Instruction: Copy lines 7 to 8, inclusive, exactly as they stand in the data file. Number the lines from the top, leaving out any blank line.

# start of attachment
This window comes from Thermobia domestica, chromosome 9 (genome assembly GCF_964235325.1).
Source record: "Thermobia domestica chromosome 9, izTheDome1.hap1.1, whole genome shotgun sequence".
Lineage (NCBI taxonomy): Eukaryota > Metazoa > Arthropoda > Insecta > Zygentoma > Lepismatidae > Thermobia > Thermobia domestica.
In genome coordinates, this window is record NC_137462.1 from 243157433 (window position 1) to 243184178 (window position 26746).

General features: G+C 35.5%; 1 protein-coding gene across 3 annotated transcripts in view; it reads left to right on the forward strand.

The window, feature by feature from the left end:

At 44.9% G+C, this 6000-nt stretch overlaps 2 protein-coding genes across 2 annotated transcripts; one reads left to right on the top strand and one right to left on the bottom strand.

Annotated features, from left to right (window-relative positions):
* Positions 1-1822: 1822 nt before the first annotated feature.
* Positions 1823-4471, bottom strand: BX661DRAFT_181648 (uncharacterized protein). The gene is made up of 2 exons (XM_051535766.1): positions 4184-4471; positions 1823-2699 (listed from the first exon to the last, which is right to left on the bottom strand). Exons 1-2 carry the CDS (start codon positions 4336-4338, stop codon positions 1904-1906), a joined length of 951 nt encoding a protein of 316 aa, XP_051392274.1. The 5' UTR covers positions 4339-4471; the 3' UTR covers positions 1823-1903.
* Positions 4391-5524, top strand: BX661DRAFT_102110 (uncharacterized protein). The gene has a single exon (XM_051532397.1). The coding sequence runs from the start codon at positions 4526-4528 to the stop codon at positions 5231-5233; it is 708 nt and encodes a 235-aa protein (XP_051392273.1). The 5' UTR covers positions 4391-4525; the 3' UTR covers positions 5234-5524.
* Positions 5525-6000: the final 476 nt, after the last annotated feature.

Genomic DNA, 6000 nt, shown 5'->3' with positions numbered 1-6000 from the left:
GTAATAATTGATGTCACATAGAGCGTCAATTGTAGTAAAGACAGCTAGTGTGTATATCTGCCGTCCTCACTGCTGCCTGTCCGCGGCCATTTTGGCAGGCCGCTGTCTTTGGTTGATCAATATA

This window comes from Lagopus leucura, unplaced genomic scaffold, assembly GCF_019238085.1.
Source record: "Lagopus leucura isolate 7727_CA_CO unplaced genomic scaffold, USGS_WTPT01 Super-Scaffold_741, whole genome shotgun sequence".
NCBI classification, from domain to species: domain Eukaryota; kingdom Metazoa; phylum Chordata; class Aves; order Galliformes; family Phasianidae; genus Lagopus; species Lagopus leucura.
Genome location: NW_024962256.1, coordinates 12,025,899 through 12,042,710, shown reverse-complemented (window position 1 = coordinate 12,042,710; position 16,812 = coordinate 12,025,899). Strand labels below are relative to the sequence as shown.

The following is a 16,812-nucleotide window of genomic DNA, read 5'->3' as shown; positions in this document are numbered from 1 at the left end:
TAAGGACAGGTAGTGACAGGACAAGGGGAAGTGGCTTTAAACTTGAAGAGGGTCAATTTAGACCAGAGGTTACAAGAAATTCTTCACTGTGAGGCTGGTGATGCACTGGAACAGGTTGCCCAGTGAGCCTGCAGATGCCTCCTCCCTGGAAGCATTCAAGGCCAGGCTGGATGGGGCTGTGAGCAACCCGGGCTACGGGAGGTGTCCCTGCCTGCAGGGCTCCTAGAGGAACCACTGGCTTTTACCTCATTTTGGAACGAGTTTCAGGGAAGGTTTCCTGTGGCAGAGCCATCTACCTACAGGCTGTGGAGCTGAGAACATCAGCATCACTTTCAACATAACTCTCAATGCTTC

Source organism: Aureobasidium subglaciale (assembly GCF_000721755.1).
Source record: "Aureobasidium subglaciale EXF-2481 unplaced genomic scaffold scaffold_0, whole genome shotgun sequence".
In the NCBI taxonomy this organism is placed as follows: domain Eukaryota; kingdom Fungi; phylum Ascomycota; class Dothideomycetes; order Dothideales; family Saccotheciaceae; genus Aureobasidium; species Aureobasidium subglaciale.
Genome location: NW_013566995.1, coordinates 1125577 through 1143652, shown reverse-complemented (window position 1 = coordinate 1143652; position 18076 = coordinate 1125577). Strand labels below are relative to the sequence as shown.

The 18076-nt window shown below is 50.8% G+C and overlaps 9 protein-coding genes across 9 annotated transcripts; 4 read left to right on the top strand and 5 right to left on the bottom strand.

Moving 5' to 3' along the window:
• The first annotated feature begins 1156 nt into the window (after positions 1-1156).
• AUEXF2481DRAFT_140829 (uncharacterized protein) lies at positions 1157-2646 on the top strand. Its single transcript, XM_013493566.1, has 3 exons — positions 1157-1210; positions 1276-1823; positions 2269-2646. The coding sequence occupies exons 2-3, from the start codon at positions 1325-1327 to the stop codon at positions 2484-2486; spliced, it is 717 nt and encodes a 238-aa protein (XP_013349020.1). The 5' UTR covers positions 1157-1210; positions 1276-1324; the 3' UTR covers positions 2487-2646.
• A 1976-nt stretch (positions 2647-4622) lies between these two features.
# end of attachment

At 44.9% G+C, this 6000-nt stretch overlaps 2 protein-coding genes across 2 annotated transcripts; one reads left to right on the top strand and one right to left on the bottom strand.

Annotated features, from left to right (window-relative positions):